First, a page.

Day Five: Worldbuilding Excerpt
Most of my scenes were too long or too short, but this one seems to be the right length and do the job required:
"Edward and I have our most heated discussions over whether Mary Queen of Scots could ever have stayed in the Lodge." Kate led Linda up the stairs of the guest quarters to the third floor. "Of course there are papers in the archives that support my view on the subject, but Edward disputes their authenticity." She pushed open a door marked West Bedroom. "If he would only find the money to have the wallpaper taken down, so we can see what's underneath."
"But the wallpaper's in such good condition." Linda guessed it dated back to the late Georgian era, or was a very good later imitation. It was only peeling from the wall in one very small portion of an upper corner, and it was the same shade of blue as the less faded portions of the curtains.
"That's why I want to spend money having it taken down properly. Imagine how many more visitors we could attract if she had stayed, and we could always have the wallpaper put back if what's underneath proved disappointing."
The portrait was at the far end of the room; Linda approached it slowly, mindful of the age and value of the carpet she was walking across. The windows she passed looked down on the stable yard, hidden by the Lodge and the slope of the land from most viewpoints. In the centre of the yard she could see her car, bonnet open and front wheels raised up on a pair of portable ramps. There was no sign that anyone was working on it
"Edward had to go to Matlock." Kate was right behind her. "He said to tell you he'd pick up the spares he needed while he was there, and then drop your car off for you when he'd finished."
That made sense: he had indicated that he might need to replace more than just the fan belt. Linda hoped he wasn't going to too much trouble for her. She turned her attention to the painting. A younger, less careworn Julia smiled back at Linda. This was an informally posed picture, in which her face was framed by the heads of two brown horses.
"Those two were her favourites," Kate said. "She originally drove four in hand: always matched Cleveland Bays, but she cut down to a pair after she married Hugh."
The portrait was dated 1959. "It was painted at the same time as he painted the Lodge?" Linda turned to Kate.
"I think so." Kate frowned. "It reminds me very much of a photograph Edward took of her a year or two before that. I'll have to ask him about it for you."
"I'll ask him when he brings my car back." It would be a perfect lead-in to the questions she wanted to raise about Julia and Nicky.
"That's a good idea" Kate gave a thoughtful smile. "What do you think of Edward? He's asked a lot of questions about you."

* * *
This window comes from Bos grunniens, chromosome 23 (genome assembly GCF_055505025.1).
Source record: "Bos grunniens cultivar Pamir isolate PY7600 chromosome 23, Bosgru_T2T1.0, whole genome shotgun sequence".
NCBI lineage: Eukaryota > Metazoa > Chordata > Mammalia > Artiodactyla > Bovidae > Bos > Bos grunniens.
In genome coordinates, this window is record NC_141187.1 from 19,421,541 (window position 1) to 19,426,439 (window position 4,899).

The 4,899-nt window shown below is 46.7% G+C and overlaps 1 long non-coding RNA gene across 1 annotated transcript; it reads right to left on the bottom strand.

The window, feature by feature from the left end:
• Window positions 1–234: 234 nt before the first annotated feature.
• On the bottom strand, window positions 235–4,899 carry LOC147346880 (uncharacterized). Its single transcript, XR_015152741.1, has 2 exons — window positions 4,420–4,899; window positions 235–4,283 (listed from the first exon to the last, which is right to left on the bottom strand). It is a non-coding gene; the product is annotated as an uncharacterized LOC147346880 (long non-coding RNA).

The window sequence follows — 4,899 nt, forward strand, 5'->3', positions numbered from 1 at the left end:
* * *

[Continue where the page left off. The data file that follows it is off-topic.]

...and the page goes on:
"He's very charming. He seems like he'd be a lot of fun to spend time with... and how can I say anything bad about someone who came to my rescue last night?" Of course he was also considerably older than her, no matter how young he seemed to think he was, and currently her chief suspect in whatever had happened to Julia.
"I knew you two would hit it off!" Kate beamed. "Now I'll leave you here, if you don't mind There's plenty for me to do in the other rooms, so feel free to make notes on whatever you want to in here, and I'll try to answer your questions later. Or you could always ask Edward," she added, as she bustled out in a less regal fashion than usual.
Linda turned her attention back to the portrait. Julia looked more than six years younger than in her other portrait. Was that because it was based on a photograph, or had events in those intervening years aged her more than time would have by itself? The details of the horses' coats and Julia's hair and eyes seemed too precise to be based on a photograph, and an amateur one at that. Linda was convinced that Nicky had painted Julia after seeing her pose, perhaps on a visit to paint landscapes. What had happened to make Julia leave? Was it because of Hugh's 'not treating her as well as he should have'? Did she regret marrying him rather than Edward? Had Edward disappeared for those missing years because of the argument with his father, or did his reasons have more to do with Julia?
Linda made a note of all her questions at the back of her book, and also jotted down a number of questions about the portrait itself in the front. When Edward brought her car back, she would invite him in for a cup of tea and some of Mrs Ollerenshaw's homemade scones. Never mind what the neighbours might say, she had perfectly valid questions to ask him on art history. If she chose to sneak in a few of a more personal nature, conversationally of course, then that was just how these sort of discussions went off at tangents, wasn't it?
All photos taken at Bolsover Castle in Derbyshire.